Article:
FOR SOME REASON, 1984 has been the year to play it fast and loose with the works of William Shakespeare. First we had Folger's splashy "King Lear," followed closely by Arena's spirited "The Tempest," both of which seemed to put special effects before all. Now, to usher out the year, Source Theater has turned in "Twelfth Night" as an irreverent pop romp.
When it was first produced (around 1600, for London's Christmas festivities), Shakespeare added the subtitle "What You Will" to his holiday farce. Source has taken that subtitle at face value, filtering the comedy by turns and with varying degrees of success through the styles of SCTV, Monty Python and the Three Stooges, with a few songs from the fool/narrator Feste a la "Pippin."
Not that "Twelfth Night" demands absolutely reverential treatment. It is one of the Bard's more high-spirited comedies, featuring one of the most unlikely love triangles in literature. Set in the delirious kingdom of Illyria, "Twelfth Night" contains a surfeit of (s)wordplay, long-lost twins, cross-dressing, multiple cases of mistaken identities and love at first sight, and a deliciously prankish revenge.
Director Joseph Banno has set a breakneck, athletic pace, allowing barely a pause for breath as Nike-shod actors run and jump on Joe Musumeci's set of wood-planked cubes. Though the rhythm is sometimes choppy, the speed suits the lunacy of Shakespeare's scenario. Banno has made sure his cast knows what the words mean, and the actors have a field day, with some fine comic turns and natural, if contemporary, mannerisms.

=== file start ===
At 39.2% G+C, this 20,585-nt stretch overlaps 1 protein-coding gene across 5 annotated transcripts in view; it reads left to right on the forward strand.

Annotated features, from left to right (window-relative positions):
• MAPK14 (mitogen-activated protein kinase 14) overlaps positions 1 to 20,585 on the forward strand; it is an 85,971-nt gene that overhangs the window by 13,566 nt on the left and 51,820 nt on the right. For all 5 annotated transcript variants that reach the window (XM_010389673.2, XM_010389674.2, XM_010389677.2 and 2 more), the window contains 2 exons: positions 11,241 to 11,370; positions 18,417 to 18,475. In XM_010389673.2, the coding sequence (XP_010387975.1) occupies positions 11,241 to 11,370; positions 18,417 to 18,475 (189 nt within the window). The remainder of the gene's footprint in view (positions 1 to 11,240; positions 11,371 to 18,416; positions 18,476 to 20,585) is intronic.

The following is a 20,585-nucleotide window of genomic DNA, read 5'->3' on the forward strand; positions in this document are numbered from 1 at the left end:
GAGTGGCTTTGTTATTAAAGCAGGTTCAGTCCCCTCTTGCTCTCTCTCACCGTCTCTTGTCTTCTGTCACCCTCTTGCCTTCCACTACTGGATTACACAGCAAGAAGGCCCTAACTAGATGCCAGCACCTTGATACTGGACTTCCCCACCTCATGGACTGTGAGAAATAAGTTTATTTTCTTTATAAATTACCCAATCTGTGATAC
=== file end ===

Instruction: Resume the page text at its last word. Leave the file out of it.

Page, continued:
There are several noteworthy performances among the large cast. Katrina van Duyn gives us a self-absorbed Olivia, absent-mindedly aerobicizing while leafing through Self magazine, then changing into a sexual bundle of nerves after being smitten by Barbara Klein's spunky Cesario/Viola. Michael Willis is very funny as Olivia's tippling uncle Sir Toby Belch, crossing Jackie Gleason with John Candy, with a letter- perfect poke at television evangelist Ernest Angley. Jeff Peters plays Count Orsino as a khaki-clad, knotted-sweater yuppie, tossing off lines with a lecherous waggle of the eyebrows. Brian Nelson's Malvolio is comically malevolent, foppish and fey. And as Feste the fool, Derek Jones gets it just right -- his antic tone shows the smarts behind the silliness.
TWELFTH NIGHT -- At Source Theater's Warehouse Rep through February 2.